Anyway, my view of the omnipotence of G-d is a little different.

 

The Traveler

Edited by Traveler

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2 hours ago, Traveler said:

 

It is my opinion that you are on the right track – or at least almost on the correct track.  It is my personal belief that there is something else (perhaps more than a single something else) at play that may not be understood or considered.  The scripture hint to this something else when Nephi was asked the question – Know you not the condescension of G-d?  There is a paradox – in order to save us from our sins, omnipotence would have had to be advocated – he would, of necessity be under powers that would be over him – he would have to “descend” far below omnipotence.

There is also an interesting thought presented in the Book of Moses where G-d said – This is my work and my glory to bring to pass the immortality and eternal life of man.  This tells us that there are others that G-d depends on.  I would agree that omnipotence is achieved when all unite and become one with G-d and each other.  But I do not believe that divine omnipotence can reside in a single individual.  The power and glory that is Celestial requires what is the new and everlasting covenant – which includes the divine covenant of marriage.  Not even the Father in Heaven could be Celestial without the new and everlasting Covenant of marriage.  I do not believe the omnipotence of G-d is singular.   In fact, I believe the doctrine that omnipotence could be held by an individual is the intent of Satan.

Anyway, my view of the omnipotence of G-d is a little different.

 

The Traveler

I also think the usefulness of the word "omnipotence" is limited by our ability to understand what it means, especially when one "dictates" what it means! I think compared to us, He is omnipotent, but like you say, He is not alone. I've always liked this quote: "In God’s eternal plan, salvation is an individual matter; exaltation is a family matter."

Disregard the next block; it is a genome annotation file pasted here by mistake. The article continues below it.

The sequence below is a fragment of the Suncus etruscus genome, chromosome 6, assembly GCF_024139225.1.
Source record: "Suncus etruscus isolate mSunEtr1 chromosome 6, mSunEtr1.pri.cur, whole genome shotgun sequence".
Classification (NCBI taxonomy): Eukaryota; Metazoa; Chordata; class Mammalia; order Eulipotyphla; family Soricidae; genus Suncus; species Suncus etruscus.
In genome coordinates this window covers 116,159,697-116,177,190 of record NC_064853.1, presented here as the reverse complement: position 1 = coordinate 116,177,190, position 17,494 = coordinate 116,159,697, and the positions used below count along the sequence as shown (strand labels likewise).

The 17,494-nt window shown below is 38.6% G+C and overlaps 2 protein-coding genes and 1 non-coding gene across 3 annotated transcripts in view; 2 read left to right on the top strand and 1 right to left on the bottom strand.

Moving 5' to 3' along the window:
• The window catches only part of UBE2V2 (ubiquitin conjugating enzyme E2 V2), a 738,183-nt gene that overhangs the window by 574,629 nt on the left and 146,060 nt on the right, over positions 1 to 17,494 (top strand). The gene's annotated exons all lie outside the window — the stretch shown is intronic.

https://www.lds.org/general-conference/2008/04/salvation-and-exaltation?lang=eng

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17 hours ago, Traveler said:

I agree with your logic and example.  But I believe your example is incomplete and does not pertain to the power to control one's destiny which is very different than the power to pick up a rock.  I cannot have power to choose my destiny if someone else has that power.  If I have power to actually choose something - then no one else can have that power.  If I have to power to choose the Terrestrial Kingdom then no one has the power to override my choice and force me into the Celestial Kingdom.  If I have a power that G-d does not - then he is not omnipotent.

 

The Traveler

But we do believe that God can experience your experience and therefore obtain the same power which was exerted.  We believe that Christ experienced all our sins and suffered for them and we can experience them too.  That ability makes it so that there is no loss when one being experiences something that the other didn't do.  So, one of our core beliefs as Christians is that it is possible to experience something someone else experienced in the same way they did.  Christ gives all his glory to God and in the end we all can have all that God has.  The omnipotent ability comes from sharing experiences, the only way to share experiences it to have the love of Christ, pure charity.  The result of all the things you said God is all about (love, kindness, compassion ...) is that it gives Him the power to "live" vicariously and obtain glory vicariously.  This is our goal as well.